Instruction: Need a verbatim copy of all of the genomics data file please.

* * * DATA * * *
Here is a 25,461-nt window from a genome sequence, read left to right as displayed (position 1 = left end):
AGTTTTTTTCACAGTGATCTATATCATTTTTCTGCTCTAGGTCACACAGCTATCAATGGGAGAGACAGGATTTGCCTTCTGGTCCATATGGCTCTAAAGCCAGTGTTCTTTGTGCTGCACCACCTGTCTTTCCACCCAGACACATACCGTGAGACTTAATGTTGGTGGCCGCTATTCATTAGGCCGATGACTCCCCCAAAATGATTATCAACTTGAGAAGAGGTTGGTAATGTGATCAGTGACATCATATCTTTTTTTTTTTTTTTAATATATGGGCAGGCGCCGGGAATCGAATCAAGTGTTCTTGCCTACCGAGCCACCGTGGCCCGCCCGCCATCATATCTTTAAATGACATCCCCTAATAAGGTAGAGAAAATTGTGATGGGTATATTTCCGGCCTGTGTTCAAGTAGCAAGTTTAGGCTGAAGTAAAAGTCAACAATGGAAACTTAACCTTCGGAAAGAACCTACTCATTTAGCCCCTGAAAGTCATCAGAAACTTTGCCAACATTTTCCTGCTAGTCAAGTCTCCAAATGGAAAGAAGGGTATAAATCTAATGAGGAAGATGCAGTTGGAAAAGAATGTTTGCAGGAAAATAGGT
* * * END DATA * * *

Here is a 25,461-nt window from a genome sequence, read left to right as displayed (position 1 = left end):
AGTTTTTTTCACAGTGATCTATATCATTTTTCTGCTCTAGGTCACACAGCTATCAATGGGAGAGACAGGATTTGCCTTCTGGTCCATATGGCTCTAAAGCCAGTGTTCTTTGTGCTGCACCACCTGTCTTTCCACCCAGACACATACCGTGAGACTTAATGTTGGTGGCCGCTATTCATTAGGCCGATGACTCCCCCAAAATGATTATCAACTTGAGAAGAGGTTGGTAATGTGATCAGTGACATCATATCTTTTTTTTTTTTTTTAATATATGGGCAGGCGCCGGGAATCGAATCAAGTGTTCTTGCCTACCGAGCCACCGTGGCCCGCCCGCCATCATATCTTTAAATGACATCCCCTAATAAGGTAGAGAAAATTGTGATGGGTATATTTCCGGCCTGTGTTCAAGTAGCAAGTTTAGGCTGAAGTAAAAGTCAACAATGGAAACTTAACCTTCGGAAAGAACCTACTCATTTAGCCCCTGAAAGTCATCAGAAACTTTGCCAACATTTTCCTGCTAGTCAAGTCTCCAAATGGAAAGAAGGGTATAAATCTAATGAGGAAGATGCAGTTGGAAAAGAATGTTTGCAGGAAAATAGGT